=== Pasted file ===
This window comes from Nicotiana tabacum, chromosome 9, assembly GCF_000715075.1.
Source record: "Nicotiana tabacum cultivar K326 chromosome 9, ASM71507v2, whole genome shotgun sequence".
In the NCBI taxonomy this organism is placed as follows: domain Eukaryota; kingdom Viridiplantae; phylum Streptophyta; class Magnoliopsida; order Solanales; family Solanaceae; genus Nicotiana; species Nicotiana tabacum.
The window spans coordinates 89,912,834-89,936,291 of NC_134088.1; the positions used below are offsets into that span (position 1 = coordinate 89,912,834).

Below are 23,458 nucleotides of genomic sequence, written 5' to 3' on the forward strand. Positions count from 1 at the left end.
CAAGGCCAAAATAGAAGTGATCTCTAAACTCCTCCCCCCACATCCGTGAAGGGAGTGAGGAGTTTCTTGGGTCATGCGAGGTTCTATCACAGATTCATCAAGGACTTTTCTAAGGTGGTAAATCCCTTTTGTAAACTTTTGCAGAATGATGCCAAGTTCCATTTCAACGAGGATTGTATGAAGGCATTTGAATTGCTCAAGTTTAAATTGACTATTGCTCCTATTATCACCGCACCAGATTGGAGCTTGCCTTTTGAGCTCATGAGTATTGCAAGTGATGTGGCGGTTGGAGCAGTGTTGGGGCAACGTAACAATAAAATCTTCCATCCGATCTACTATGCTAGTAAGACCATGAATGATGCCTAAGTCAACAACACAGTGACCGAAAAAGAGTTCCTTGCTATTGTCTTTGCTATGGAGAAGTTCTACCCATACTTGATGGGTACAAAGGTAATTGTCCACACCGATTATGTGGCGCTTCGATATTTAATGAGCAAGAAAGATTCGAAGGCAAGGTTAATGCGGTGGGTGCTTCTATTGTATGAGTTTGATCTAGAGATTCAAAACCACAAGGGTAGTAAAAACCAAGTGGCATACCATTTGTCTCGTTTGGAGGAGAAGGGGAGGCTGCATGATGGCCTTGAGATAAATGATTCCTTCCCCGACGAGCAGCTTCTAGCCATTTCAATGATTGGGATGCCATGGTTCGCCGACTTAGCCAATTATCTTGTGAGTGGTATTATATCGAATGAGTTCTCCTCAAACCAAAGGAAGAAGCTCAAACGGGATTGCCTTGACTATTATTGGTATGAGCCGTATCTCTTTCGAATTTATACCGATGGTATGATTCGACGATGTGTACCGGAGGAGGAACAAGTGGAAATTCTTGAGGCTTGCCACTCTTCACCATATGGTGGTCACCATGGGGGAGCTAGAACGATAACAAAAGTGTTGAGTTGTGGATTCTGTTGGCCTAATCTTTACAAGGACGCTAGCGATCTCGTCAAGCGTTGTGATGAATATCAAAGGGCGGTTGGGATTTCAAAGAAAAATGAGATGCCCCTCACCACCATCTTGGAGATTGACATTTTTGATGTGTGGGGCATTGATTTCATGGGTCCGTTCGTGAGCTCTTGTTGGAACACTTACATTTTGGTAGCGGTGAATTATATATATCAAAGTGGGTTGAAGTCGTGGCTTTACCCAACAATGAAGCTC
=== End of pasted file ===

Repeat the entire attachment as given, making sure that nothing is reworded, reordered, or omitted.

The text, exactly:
This window comes from Nicotiana tabacum, chromosome 9, assembly GCF_000715075.1.
Source record: "Nicotiana tabacum cultivar K326 chromosome 9, ASM71507v2, whole genome shotgun sequence".
In the NCBI taxonomy this organism is placed as follows: domain Eukaryota; kingdom Viridiplantae; phylum Streptophyta; class Magnoliopsida; order Solanales; family Solanaceae; genus Nicotiana; species Nicotiana tabacum.
The window spans coordinates 89,912,834-89,936,291 of NC_134088.1; the positions used below are offsets into that span (position 1 = coordinate 89,912,834).

Below are 23,458 nucleotides of genomic sequence, written 5' to 3' on the forward strand. Positions count from 1 at the left end.
CAAGGCCAAAATAGAAGTGATCTCTAAACTCCTCCCCCCACATCCGTGAAGGGAGTGAGGAGTTTCTTGGGTCATGCGAGGTTCTATCACAGATTCATCAAGGACTTTTCTAAGGTGGTAAATCCCTTTTGTAAACTTTTGCAGAATGATGCCAAGTTCCATTTCAACGAGGATTGTATGAAGGCATTTGAATTGCTCAAGTTTAAATTGACTATTGCTCCTATTATCACCGCACCAGATTGGAGCTTGCCTTTTGAGCTCATGAGTATTGCAAGTGATGTGGCGGTTGGAGCAGTGTTGGGGCAACGTAACAATAAAATCTTCCATCCGATCTACTATGCTAGTAAGACCATGAATGATGCCTAAGTCAACAACACAGTGACCGAAAAAGAGTTCCTTGCTATTGTCTTTGCTATGGAGAAGTTCTACCCATACTTGATGGGTACAAAGGTAATTGTCCACACCGATTATGTGGCGCTTCGATATTTAATGAGCAAGAAAGATTCGAAGGCAAGGTTAATGCGGTGGGTGCTTCTATTGTATGAGTTTGATCTAGAGATTCAAAACCACAAGGGTAGTAAAAACCAAGTGGCATACCATTTGTCTCGTTTGGAGGAGAAGGGGAGGCTGCATGATGGCCTTGAGATAAATGATTCCTTCCCCGACGAGCAGCTTCTAGCCATTTCAATGATTGGGATGCCATGGTTCGCCGACTTAGCCAATTATCTTGTGAGTGGTATTATATCGAATGAGTTCTCCTCAAACCAAAGGAAGAAGCTCAAACGGGATTGCCTTGACTATTATTGGTATGAGCCGTATCTCTTTCGAATTTATACCGATGGTATGATTCGACGATGTGTACCGGAGGAGGAACAAGTGGAAATTCTTGAGGCTTGCCACTCTTCACCATATGGTGGTCACCATGGGGGAGCTAGAACGATAACAAAAGTGTTGAGTTGTGGATTCTGTTGGCCTAATCTTTACAAGGACGCTAGCGATCTCGTCAAGCGTTGTGATGAATATCAAAGGGCGGTTGGGATTTCAAAGAAAAATGAGATGCCCCTCACCACCATCTTGGAGATTGACATTTTTGATGTGTGGGGCATTGATTTCATGGGTCCGTTCGTGAGCTCTTGTTGGAACACTTACATTTTGGTAGCGGTGAATTATATATATCAAAGTGGGTTGAAGTCGTGGCTTTACCCAACAATGAAGCTC